31,91

Maybe

13

2

6

7,51

2,00

12,76

Rather no

1

1

0

0,05

1,00

0,00

No

0

0

1

0,00

0,00

0,02

 

Table 4: The organization of data using descriptive statistics

 

 

N

Minimum

Maximum

Mean

Std. Deviation

Slovak

5

0

48

19,78

23,887

Polish

5

0

51

20,00

26,086

Hungarians

5

0

53

19,61

22,869

Valid N (listwise)

5

 

 

 

 

 

Fig. 2: Opinions of students on environmental education.

As can be seen from Table 4 - Mean value, the most aware of a need of environmental education are Polish students, followed by Slovak students and the least aware are Hungarian students. Based on the evaluation of responses it can be concluded that the Slovak, Polish and Hungarian students recognise the importance of protecting the environment and the importance of acquiring knowledge and skills through their university study. The proof of that is also the fact that no Slovak and Polish student stated s/he should not be educated in this area (just one Hungarian student said that he does not need to be educated in this area). The graph shows that students clearly considered it as necessary to be educated in the field of environmental protection and sustainable development. From a statistical evaluation the answer to the second research question was revealed. There is a minimal difference in the views of Polish, Slovak and Hungarian students to educate managers in the field of environmental protection and sustainable development. This discovery also justifies the need for education about environmental protection and sustainable development at universities in Slovakia, Poland and Hungary.

5.                   Discussion

The results of the research showed, that it is very important to implement the issues of environmental protection and sustainable development into the curriculum of suitable subjects; with no exception of business schools and universities. If the topic is presented by an adequate, creative and motivating teaching methods (discussions, case studies, practical examples etc.), they will be able to support awareness, understanding and interest of students for environmental protection in the way as it is stated by the authors already mentioned above. The authors unite in the idea that environmental education of managers should support awareness, understanding and interest, which motivate students to environmental activities and environmentally sustainable behaviour in their personal, social and professional life. The acquired knowledge and skills in this area will enable them to more easily find a job in the labour market in the context of greening the economy. Even though, in the case of future managers, it may not necessarily be the direct employment in so-called green jobs, there may be an indirect employment in the green economy. Future managers will be able to implement projects that will apply the principle of 3P or Tripple Bottom Line in the management of the company, which can contribute to the realisation of sustainable development and green economy.

Several authors suggest that universities have an important position as the core of the knowledge base, acting as key elements of innovation system, supporting science-based innovation of regional growth (Huggings & Kitagawa, 2009; Zsibók & Gál, 2012). Universities therefore may play a key role in building the green economy that would respond to the social demand and to prepare future graduates for the green enhanced skills occupations. Universities have in this area a number of options that could be used. First is the transfer of knowledge and know-how on environmental protection and sustainable development. This information should, however, encourage personal responsibility of managers, through which, as stated in Rands (2009) individuals contribute to sustainable development, as well as motivation, which in Kravčáková (2007) plays an important role of managers in implementing their activities. Motivation is also important for future managers, who will be employed in green jobs and who would want to apply different tools in environmental business practice. Universities can serve and "teach" also by their own example. Environmental educator David Orr (1992) suggests that a key element in the development of ecological literacy is the opportunity for students to engage in hands-on learning about environmental problems. The specific activities of the universities can demonstrate their own commitment to environmental protection. They also may become a place where students can directly meet, try and participate in various environmental activities. For this purpose numerous universities have coalesced in the "campus sustainability" or "greening the campus" movement, as for example Green campus, Campus Climate Challenge, Campus Ecology etc.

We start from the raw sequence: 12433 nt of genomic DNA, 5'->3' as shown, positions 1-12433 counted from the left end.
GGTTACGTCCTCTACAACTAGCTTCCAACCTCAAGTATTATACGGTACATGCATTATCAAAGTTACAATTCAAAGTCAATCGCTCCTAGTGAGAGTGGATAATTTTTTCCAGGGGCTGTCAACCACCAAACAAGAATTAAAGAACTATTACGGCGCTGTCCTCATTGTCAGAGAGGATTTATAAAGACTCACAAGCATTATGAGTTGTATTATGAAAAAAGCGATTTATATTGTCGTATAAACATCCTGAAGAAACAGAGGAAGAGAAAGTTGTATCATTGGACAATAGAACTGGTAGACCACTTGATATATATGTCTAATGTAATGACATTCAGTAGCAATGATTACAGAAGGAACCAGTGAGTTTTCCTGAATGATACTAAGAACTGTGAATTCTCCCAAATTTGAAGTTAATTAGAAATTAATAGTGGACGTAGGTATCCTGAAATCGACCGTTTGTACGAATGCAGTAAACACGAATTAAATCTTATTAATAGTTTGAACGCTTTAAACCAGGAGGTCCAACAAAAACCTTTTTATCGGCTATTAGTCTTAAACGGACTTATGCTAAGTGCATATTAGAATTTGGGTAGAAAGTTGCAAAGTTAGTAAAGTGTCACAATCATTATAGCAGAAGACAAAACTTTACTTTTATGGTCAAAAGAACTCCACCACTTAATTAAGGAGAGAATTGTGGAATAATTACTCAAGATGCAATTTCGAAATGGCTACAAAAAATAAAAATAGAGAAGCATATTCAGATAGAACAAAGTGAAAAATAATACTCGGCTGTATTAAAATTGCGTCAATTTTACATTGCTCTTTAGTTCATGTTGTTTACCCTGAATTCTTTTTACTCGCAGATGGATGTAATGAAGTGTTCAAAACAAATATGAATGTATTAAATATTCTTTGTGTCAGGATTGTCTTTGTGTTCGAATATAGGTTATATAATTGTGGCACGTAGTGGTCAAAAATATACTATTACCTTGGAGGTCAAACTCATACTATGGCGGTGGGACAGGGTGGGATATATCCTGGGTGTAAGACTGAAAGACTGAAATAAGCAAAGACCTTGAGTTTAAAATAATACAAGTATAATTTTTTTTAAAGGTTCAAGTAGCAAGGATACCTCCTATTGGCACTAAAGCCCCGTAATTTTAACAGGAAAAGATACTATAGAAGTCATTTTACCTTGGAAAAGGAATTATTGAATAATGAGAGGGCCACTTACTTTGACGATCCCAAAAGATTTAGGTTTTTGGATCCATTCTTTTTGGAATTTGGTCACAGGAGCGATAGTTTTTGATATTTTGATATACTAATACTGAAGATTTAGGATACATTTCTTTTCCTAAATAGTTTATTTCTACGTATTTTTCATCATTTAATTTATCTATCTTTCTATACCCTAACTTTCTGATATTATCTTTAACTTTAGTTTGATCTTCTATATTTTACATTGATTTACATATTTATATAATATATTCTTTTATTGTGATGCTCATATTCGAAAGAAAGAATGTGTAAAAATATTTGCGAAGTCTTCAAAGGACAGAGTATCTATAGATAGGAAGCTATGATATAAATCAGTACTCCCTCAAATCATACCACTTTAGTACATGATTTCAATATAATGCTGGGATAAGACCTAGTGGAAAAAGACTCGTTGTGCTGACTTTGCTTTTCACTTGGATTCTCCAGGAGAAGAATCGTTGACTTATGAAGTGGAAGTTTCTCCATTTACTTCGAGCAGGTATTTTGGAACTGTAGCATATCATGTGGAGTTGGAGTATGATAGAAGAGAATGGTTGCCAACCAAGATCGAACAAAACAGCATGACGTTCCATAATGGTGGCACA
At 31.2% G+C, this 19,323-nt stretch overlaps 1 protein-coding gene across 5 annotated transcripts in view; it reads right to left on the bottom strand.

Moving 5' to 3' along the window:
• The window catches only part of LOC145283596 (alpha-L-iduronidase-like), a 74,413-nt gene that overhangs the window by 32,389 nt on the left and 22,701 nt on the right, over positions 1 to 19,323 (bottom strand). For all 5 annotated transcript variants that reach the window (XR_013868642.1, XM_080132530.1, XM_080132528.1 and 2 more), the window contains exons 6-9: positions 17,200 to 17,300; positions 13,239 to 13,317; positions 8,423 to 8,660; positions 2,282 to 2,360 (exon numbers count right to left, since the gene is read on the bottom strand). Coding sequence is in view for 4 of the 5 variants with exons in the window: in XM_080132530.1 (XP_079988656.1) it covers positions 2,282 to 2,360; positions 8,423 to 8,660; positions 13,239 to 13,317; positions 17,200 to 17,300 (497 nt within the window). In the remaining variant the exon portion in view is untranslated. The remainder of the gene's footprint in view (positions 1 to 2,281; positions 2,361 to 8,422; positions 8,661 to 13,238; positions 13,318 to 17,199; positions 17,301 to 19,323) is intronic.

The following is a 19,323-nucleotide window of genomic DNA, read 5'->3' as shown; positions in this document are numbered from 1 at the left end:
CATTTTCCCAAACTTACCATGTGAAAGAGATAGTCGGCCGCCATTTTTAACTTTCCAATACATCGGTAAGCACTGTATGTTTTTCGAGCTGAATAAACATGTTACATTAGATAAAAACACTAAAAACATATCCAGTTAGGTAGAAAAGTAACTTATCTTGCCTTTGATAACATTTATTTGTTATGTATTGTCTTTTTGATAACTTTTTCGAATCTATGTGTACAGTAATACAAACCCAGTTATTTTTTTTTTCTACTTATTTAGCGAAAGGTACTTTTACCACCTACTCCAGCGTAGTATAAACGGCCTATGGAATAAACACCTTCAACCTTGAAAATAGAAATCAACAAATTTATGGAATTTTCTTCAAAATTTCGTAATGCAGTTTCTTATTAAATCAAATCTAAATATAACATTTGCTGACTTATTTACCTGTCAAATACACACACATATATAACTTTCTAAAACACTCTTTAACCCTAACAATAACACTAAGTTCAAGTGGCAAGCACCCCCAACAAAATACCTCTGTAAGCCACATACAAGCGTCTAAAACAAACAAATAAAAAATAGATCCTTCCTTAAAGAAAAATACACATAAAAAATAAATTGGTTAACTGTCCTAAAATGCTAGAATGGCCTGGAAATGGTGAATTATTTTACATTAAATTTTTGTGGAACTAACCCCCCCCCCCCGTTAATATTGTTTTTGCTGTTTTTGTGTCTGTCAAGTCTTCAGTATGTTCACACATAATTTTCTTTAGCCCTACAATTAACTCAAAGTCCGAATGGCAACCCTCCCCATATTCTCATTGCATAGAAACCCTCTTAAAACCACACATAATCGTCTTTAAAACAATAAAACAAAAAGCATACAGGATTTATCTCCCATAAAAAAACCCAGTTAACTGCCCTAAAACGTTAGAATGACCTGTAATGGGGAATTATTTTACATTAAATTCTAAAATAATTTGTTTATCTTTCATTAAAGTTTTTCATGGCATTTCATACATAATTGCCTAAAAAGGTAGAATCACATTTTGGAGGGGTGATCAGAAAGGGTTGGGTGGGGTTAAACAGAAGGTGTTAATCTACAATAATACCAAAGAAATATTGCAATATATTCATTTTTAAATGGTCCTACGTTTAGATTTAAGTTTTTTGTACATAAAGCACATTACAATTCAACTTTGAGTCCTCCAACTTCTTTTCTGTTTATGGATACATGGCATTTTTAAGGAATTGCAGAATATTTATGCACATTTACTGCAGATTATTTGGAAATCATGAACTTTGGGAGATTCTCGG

6.                   Conclusion

Education to sustainable development requires redirecting from providing the knowledge to a discussion about problems and looking for possible solutions. Therefore, education should keep the traditional focus on teaching particular subjects together with possibilities for multilateral and interdisciplinar exploration of real life situations. It should influence the structure of teaching programs and methods, what requires the change in pedagogues – from exclusive transporters, and the change in students – from exclusive recipients, so that both groups build one team.

There are many possibilities for using education towards sustainable development in individual consciousness, but their realisation will require fundamental changes in the approach to education, as well as in universities with focus on management and economy.

7.                   Acknowledgements

Our colleagues on Polish, Hungarian and Slovak universities, namely Marta Starostka Patyk, Albeta Suhányiová and Milan Majerník are gratefully acknowledged for helping with distribution of questionnaires and for providing feedback and insightful suggestions.

8.                   References